The songs performed were:-
“All Over the World”
“Can’t Get It Out of My Head”
“Sweet Talkin’ Woman”
“Turn to Stone”
“Handle With Care”
“Don’t Bring Me Down”
“Rock ‘n’ Roll Is King”
“Mr. Blue Sky”
“Roll Over Beethoven”
A feature-length documentary will also be included on the discs.
In the latest issue of Prog Magazine Genesis keyboard player Tony Banks talks about his solo career and the forthcoming 4-CD retrospective A Chord Too Far. The magazine also includes a review of the box set, which is due out on 31 July and of the final vinyl box set of Genesis albums Genesis 1983-1998, which includes the albums Genesis (1983), Invisible Touch (1986), We Can’t Dance (1991) and Calling All Stations (1997).
Flight (2012; USA; DeLuxe; 138m) ∗∗∗½ d. Robert Zemeckis; w. John Gatins; ph. Don Burgess; m. Alan Silvestri. Cast: Denzel Washington, John Goodman, Don Cheadle, Kelly Reilly, Nadine Velazquez, Bruce Greenwood, Melissa Leo, James Badge Dale, Tamara Tunie, Brian Geraghty, Garcelle Beauvais, Michael Beasley, Rhoda Griffis, E. Roger Mitchell, Dylan Kussman. An airline pilot saves a flight from crashing, but an investigation into the malfunctions reveals something troubling. Intense study of a man’s denial of his alcohol and substance abuse and self-destructive tendencies. The film often glosses over the more extreme struggles of the addicted, but Washington is superb as the hero pilot with a secret to hide. 
Jurassic World (2015; USA/China; FotoKem; 124m) ∗∗∗½ d. Colin Trevorrow; w. Colin Trevorrow, Rick Jaffa, Amanda Silver, Derek Connolly; ph. John Schwartzman; m. Michael Giacchino. Cast: Chris Pratt, Bryce Dallas Howard, Nick Robinson, Vincent D’Onofrio, Ty Simpkins, Irrfan Khan, Jake Johnson, Omar Sy, BD Wong, Judy Greer, Lauren Lapkus, Brian Tee, Katie McGrath, Andy Buckley, Jimmy Fallon, James DuMont, Colin Trevorrow. Twenty-two years after the events of Jurassic Park, Isla Nublar now features a fully functioning dinosaur theme park, Jurassic World. But things go awry when the research team accidentally unleashes a genetically-modified hybrid dinosaur into the park. Crowd-pleasing popcorn movie brings nothing new to the franchise, instead choosing to re-visit themes from the original such as the theme-park gone wrong, corporate greed and familial bonding. Once the mayhem starts the dinosaur action is impressive and suspenseful. Pratt and Howard make for likeable leads and the CGI work is impressive. Also shot in 3-D.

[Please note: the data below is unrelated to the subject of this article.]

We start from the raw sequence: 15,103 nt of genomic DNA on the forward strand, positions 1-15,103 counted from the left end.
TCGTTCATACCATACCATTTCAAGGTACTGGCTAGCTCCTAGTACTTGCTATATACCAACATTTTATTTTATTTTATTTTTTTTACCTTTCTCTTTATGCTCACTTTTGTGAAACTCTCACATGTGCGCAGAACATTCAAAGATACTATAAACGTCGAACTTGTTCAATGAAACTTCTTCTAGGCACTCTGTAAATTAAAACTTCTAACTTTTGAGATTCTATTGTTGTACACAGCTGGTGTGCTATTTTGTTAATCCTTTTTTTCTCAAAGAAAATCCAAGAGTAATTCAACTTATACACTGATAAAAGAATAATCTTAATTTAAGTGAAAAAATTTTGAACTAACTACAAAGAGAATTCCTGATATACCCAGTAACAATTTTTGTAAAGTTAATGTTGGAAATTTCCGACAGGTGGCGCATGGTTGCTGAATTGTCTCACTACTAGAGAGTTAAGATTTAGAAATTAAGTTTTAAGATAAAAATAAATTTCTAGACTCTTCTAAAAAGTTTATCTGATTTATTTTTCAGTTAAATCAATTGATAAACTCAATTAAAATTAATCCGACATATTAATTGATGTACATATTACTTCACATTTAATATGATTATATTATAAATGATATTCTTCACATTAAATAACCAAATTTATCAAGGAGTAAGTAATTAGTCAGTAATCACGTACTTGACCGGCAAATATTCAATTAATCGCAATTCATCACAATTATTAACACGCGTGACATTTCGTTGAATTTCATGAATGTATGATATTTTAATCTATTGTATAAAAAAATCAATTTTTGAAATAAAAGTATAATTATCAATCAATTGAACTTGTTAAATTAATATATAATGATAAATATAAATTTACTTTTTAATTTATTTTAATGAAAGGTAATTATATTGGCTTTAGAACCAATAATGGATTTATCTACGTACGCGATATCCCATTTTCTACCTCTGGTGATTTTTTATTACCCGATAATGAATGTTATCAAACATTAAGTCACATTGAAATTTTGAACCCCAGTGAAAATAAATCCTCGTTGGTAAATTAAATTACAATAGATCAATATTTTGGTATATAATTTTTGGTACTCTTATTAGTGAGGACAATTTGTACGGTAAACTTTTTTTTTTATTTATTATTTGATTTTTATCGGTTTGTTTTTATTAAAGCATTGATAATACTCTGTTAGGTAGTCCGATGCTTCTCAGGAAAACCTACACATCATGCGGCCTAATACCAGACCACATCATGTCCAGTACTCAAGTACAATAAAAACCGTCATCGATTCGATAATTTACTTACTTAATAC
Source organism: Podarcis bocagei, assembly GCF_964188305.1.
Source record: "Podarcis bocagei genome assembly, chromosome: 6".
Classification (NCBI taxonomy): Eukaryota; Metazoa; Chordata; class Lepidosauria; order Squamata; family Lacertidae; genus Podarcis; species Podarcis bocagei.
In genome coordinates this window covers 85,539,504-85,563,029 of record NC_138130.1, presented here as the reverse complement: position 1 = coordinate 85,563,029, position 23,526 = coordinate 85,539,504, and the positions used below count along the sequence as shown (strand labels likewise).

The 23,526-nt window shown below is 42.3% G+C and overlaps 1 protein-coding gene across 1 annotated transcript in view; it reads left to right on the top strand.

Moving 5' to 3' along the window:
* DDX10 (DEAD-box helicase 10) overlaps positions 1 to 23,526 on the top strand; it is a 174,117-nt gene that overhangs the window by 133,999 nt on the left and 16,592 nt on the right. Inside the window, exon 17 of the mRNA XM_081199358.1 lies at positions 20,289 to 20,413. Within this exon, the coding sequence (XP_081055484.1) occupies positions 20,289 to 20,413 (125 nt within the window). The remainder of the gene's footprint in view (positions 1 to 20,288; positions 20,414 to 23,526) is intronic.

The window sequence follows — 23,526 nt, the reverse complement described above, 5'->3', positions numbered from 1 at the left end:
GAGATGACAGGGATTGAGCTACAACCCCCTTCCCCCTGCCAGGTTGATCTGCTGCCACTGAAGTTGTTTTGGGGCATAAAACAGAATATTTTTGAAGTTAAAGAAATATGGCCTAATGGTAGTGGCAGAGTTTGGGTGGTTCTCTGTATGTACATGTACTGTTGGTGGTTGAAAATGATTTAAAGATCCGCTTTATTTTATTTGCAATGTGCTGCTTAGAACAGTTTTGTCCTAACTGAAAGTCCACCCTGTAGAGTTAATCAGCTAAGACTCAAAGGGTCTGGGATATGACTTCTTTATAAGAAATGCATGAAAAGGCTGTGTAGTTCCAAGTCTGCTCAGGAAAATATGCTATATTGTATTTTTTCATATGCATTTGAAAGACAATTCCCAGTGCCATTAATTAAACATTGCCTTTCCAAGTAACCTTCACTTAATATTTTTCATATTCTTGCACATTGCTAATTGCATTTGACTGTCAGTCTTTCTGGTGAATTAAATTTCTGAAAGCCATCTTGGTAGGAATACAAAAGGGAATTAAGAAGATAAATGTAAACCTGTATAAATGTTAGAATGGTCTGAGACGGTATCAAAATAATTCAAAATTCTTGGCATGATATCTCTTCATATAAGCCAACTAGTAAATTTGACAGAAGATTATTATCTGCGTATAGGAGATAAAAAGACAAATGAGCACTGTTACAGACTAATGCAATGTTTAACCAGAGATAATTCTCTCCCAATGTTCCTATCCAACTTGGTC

SET IN DARKNESS by IAN RANKIN (2000, Orion, Paperback, 466pp) ∗∗∗∗
Blurb: Edinburgh is about to become the home of the first Scottish parliament in 300 years. As political passions run high, DI John Rebus is charged with liaison, thanks to the new parliament being resident in Queensbury House, bang in the middle of his patch. But Queensbury House has its own, dark past. Legend has it that a young man was roasted there on a spit by a madman. When the fireplace where the youth died is uncovered another more recent murder victim is found. Days later, in the gardens outside, there is another body and Rebus is under pressure to find instant answers. As the case proceeds, the Inspector finds himself face to face with one of Edinburgh’s most notorious criminals...
The eleventh book in Ian Rankin‘s Inspector Rebus series is an engrossing mystery, which weaves its various plot threads with masterly precision. Whilst the book starts slowly it allows time for Rankin to introduce his characters. The mysteries surrounding a politician’s murder, a 20-year old corpse and a serial rapist who targets singles clubs dovetail into a satisfying thriller in which Rebus’ unconventional methods continue to annoy his superiors. Then, we discover Rebus’ nemesis and Edinburgh’s Mr Big – Big Ger Cafferty – has been released from prison having been diagnosed with cancer. This sets up a tense head to head between Rebus and Cafferty which adds additional edge to the second half of the book. Rankin brings all these elements to the boil brilliantly and the finale is ironic, brutal and shocking and leaves the reader wanting more.
The Rebus series runs to 20 novels. I’ve read 13 of them and these are marked in bold in the list below. The early books lack the depth that Rankin would add to the series later by linking his plots to topical issues, but all are very readable:
- Knots and Crosses (1987) ∗∗∗
- Hide and Seek (1991) ∗∗∗
- Tooth and Nail (original title Wolfman) (1992) ∗∗∗
- Strip Jack (1992)
- The Black Book (1993) ∗∗∗
- Mortal Causes (1994) ∗∗∗
- Let it Bleed (1996)
- Black and Blue (1997)
- The Hanging Garden (1998) ∗∗∗∗
- Dead Souls (1999)
- Set in Darkness (2000) ∗∗∗∗
- The Falls (2001)
- Resurrection Men (2002) ∗∗∗∗
- A Question of Blood (2003)
- Fleshmarket Close (published in the USA as Fleshmarket Alley) (2004) ∗∗∗∗
- The Naming of the Dead (2006) ∗∗∗∗½
- Exit Music (2007) ∗∗∗∗
- Standing in Another Man’s Grave (2012) ∗∗∗½
- Saints of the Shadow Bible (2013) ∗∗∗
- Even Dogs in the Wild (2015)